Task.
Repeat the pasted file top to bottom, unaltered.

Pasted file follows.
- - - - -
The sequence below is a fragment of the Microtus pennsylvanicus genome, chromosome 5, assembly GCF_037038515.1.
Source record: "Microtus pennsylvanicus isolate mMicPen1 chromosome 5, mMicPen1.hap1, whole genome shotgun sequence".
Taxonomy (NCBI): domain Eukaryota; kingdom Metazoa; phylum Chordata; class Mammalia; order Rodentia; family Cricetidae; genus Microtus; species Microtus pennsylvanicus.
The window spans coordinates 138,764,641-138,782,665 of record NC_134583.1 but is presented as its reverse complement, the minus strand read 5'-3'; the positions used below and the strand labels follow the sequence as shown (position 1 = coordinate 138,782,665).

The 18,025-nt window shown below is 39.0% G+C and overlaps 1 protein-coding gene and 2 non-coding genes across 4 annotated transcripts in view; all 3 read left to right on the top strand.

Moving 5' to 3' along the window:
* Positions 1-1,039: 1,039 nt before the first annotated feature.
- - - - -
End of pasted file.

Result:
The sequence below is a fragment of the Microtus pennsylvanicus genome, chromosome 5, assembly GCF_037038515.1.
Source record: "Microtus pennsylvanicus isolate mMicPen1 chromosome 5, mMicPen1.hap1, whole genome shotgun sequence".
Taxonomy (NCBI): domain Eukaryota; kingdom Metazoa; phylum Chordata; class Mammalia; order Rodentia; family Cricetidae; genus Microtus; species Microtus pennsylvanicus.
The window spans coordinates 138,764,641-138,782,665 of record NC_134583.1 but is presented as its reverse complement, the minus strand read 5'-3'; the positions used below and the strand labels follow the sequence as shown (position 1 = coordinate 138,782,665).

The 18,025-nt window shown below is 39.0% G+C and overlaps 1 protein-coding gene and 2 non-coding genes across 4 annotated transcripts in view; all 3 read left to right on the top strand.

Moving 5' to 3' along the window:
* Positions 1-1,039: 1,039 nt before the first annotated feature.